The Cammen Lab welcomes their newest member, Alayna Hawkins, who begins an MS in Marine Biology program this summer. A recent graduate of St. Francis College in Pennsylvania, with an interest in marine mammal science and genetics, Alayna joins the lab to conduct research on gray and harbor seal immunogenetics. She hopes to help elucidate why gray seals appear more resistant than harbor seals to several viral diseases through an exploration of the genetic diversity of their immune systems.
This summer, undergraduate research assistants, Emma Newcomb and Liz Piotrowski, are leading a shore-based marine mammal visual monitoring program in Western Passage, a promising site for future tidal energy power. Once a week, they travel to Eastport, ME to conduct a 4-hour visual observation period, which later this summer will be supplemented by passive acoustic monitoring for marine mammal vocalizations (led by Chris Tremblay in Gayle Zydlewski’s lab). In their first month of observations, Emma and Liz have observed harbor porpoise, harbor seal, and minke whale.
This research is conducted in collaboration with Ocean Renewal Power Company. Emma’s summer internship, which also includes a historical analysis of marine mammal stranding rates in Maine, is funded by the SEA Fellows program.
Sarah Vincze and Sarah Burton represented the Cammen Lab at the 2018 Northwest Atlantic Seal Research Consortium (NASRC) Meeting. Sarah Vincze was invited to give an oral presentation on our recently published paper, Genetic Diversity from Pre-bottleneck to Recovery in Sympatric Pinnipeds in the Northwest Atlantic.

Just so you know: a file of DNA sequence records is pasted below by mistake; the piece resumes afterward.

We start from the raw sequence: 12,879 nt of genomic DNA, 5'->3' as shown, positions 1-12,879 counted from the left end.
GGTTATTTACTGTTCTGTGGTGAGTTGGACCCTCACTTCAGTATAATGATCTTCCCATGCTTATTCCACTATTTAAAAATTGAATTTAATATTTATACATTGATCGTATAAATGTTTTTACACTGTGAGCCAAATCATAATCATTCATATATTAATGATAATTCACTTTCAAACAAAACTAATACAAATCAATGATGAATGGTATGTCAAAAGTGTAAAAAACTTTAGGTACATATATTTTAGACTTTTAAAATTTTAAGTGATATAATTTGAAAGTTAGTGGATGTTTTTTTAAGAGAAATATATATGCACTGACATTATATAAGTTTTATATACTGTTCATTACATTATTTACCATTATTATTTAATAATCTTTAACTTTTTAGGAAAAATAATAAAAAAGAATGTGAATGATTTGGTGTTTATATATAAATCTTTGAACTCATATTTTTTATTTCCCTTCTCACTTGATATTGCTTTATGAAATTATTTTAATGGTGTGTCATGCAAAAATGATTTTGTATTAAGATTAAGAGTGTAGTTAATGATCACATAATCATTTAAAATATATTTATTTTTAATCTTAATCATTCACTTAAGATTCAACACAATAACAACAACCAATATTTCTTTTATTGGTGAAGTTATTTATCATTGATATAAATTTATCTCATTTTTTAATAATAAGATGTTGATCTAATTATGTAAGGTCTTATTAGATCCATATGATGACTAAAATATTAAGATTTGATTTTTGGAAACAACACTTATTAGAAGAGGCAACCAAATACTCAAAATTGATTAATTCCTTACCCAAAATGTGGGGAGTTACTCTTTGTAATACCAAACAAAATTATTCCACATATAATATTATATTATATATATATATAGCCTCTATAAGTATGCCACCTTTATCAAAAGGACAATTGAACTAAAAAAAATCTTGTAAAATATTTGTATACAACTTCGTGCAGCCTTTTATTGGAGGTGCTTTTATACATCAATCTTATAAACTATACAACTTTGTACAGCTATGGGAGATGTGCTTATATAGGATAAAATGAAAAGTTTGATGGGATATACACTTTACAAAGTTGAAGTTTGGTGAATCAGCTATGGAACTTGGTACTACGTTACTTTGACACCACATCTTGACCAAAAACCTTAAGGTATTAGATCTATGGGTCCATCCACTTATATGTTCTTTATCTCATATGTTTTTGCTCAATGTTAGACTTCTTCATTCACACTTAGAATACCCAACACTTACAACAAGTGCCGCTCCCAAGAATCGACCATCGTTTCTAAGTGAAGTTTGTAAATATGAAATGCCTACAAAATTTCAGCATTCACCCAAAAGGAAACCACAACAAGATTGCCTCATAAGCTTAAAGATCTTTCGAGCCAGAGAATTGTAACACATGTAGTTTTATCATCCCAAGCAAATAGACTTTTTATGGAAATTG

Congratulations to Faythe Goins, who publicly defended her undergraduate Honors thesis research this afternoon in front of friends, family, academic colleagues, and the entire UMaine women’s softball team! Faythe studied how environmental factors, such as temperature, cloud cover, and precipitation, have affected loggerhead sea turtle nesting on Edisto Island, SC over the past 8 years. In addition to her research, Faythe presented a reading list of books, texts, and musical pieces that have been important to her throughout her college career. For her excellent thesis and presentation, Faythe earned Highest Honors!Faythe’s analysis relied on long-term data collected by volunteers for the SC Department of Natural Resources, a program which Faythe herself has participated over the past 4 summers. Faythe is excited to spend one more summer on sea turtle patrol in SC before heading to the University of Georgia Veterinary School this fall.
This week three undergraduate students in the Cammen lab presented their research at UMaine student research symposia. Please join us in congratulating the students for their excellent poster presentations!
Faythe Goins presented her honors thesis research, Environmental Impacts on Loggerhead Sea Turtle Nesting on Edisto Island, SC, at the 2018 UMaine Student Symposium and won best poster presentation in Natural Sciences! She also presented her research at the School of Marine Sciences Capstone Symposium, and will publicly defend her thesis next week.